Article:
Some expressed this 'anger' in a more artistic manner as evidenced by the poster and t-shirt seen below.  Gamers from across the world were united in the memory of Aleena and a desire for vengeance.



Visit here for a short video about the "Kill Bargle" t-shirt.

One of the creators of the shirt

In my research I also found out that Aleena may not have perished after all.  I stopped playing D&D in 1987 when girls and cars became more important than dice and character sheets so I missed the future developments.  Apparently Aleena was sighted again after my departure in several TSR supplements.  In 1987 she was given a description and stats in GAZ1 The Grand Duchy of Karameikos as a 12th level cleric along with a note stating that if it were extablished that she had died in the solo adventure from the Basic set to change her name to Anielle.  In 1994 she was again found in Karameikos: Kingdom of Adventure with basically the same descritpion but with no mention of a possible earlier death.  Though she may have existed for future players, her death and our failure to save her still sits heavily with those who played the adventure before additional supplement releases.

Is this Elmore's new revised Aleena?

Which brings me full circle with this post.  It was the thought of Aleena the cleric that came to mind when I started painting the miniature.  But my memory of her failed me utterly.  My miniature is the wrong class, has the wrong weapon, the wrong garb, and even the wrong hair color.  Hell, the only thing remotely similar is the helmet.  Maybe that was the memory trigger.  Though the miniature does not resemble Aleena as described by Metzer and illustrated by Elmore, the trip down memory lane was definitely worth the mistake on my part.  And really, as in most things in life, it's the journey that counts...not the final destination.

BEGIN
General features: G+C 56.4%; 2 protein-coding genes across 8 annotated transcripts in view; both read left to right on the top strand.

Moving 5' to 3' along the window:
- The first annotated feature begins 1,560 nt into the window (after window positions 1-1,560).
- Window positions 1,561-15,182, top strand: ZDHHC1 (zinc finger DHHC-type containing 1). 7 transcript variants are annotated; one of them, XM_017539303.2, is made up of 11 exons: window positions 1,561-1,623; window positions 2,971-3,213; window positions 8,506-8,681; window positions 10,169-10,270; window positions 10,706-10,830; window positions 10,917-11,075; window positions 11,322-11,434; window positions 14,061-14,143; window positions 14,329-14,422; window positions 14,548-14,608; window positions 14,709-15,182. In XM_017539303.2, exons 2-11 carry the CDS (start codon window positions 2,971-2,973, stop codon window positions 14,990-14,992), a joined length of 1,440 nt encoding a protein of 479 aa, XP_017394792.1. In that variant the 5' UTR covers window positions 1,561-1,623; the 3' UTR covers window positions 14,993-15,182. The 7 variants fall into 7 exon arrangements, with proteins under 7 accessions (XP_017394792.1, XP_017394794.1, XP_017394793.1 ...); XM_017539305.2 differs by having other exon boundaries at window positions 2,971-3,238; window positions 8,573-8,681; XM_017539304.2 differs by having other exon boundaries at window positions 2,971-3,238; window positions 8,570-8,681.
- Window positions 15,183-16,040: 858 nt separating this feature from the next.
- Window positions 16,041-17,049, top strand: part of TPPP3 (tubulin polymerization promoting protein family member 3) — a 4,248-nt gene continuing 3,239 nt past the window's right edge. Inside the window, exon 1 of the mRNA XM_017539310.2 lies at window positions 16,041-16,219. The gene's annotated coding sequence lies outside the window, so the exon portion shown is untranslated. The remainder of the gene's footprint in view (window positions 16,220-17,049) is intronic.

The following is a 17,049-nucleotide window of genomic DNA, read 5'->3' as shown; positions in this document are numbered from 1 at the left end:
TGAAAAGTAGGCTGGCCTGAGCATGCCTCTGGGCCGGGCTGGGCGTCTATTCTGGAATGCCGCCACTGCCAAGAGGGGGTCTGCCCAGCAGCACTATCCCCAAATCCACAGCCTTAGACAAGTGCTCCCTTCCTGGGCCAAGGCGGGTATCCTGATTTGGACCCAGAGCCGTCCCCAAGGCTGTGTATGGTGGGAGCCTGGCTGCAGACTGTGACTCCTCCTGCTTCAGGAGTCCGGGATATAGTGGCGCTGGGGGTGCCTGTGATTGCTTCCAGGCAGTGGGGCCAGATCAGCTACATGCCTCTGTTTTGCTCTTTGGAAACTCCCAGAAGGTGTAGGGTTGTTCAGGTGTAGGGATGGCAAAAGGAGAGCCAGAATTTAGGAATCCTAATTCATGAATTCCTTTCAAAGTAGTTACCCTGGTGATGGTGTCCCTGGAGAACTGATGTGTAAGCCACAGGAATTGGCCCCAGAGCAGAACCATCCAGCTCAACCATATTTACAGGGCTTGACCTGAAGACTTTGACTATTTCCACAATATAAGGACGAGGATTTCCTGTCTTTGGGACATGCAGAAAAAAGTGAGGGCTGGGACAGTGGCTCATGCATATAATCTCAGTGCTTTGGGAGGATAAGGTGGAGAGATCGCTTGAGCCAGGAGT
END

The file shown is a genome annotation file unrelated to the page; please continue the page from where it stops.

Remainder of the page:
What memories do you have of Aleena and Bargle and do you have a miniature that aligns more closely with her description? 

Thanks for reading!

Sunday, January 26, 2014

Happy Birthday D&D!




Happy 40th Anniversary D&D!  Though the date varies depending on who is asked, I see that today seems to have been chosen as the official day to celebrate.  I did not start playing in 1974 (I was only three years old) but it wouldn't be long before I was introduced to the game that would define much of my childhood.

My original Moldvay Basic Set

I was 11 years old in that magical summer of 1982...the year my life changed.  I had recently moved to the other side of town and was the proverbial new kid when Chris Chew invited me to a birthday party camp-out in his back yard.  After the normal stuff that kids do, and when the parents had all gone to bed, Chris and his friends pulled out numerous books, boxes, miniatures, strangely shaped dice, and sheets of paper and told me we were about to embark on a grand adventure.  That night will forever remain as one of the most memorable of my life.

From that night forward, I was hooked on Dungeons and Dragons.  I played every possible moment and collected as much material and books as I could get my hands on.  For about the next six or seven years my life revolved around the fantasy world.  I made great friends and went on wonderful adventures, and even learned a few things that could be applied both to school and life in general.  Those were the best of days.

Eventually my obsession began to wane and by the time I left for college, D&D had become much less important than girls, and cars, and girls, and beer, and girls.  I sold off most of my vast collection for beer and date money (a huge mistake that I still regret to this day) but I did hold on to a few pieces that held the most memories.  (My original Moldvay Basic Set is my most prized and beloved gaming possession).  I sometimes thought about D&D but I never returned to the game.  It was Peter Jackson and the LotR movies that rekindled my love for fantasy and gaming in general.  After a nearly 15 year break, I began to drift back to the game I so loved. 

So happy birthday D&D and thanks for the memories!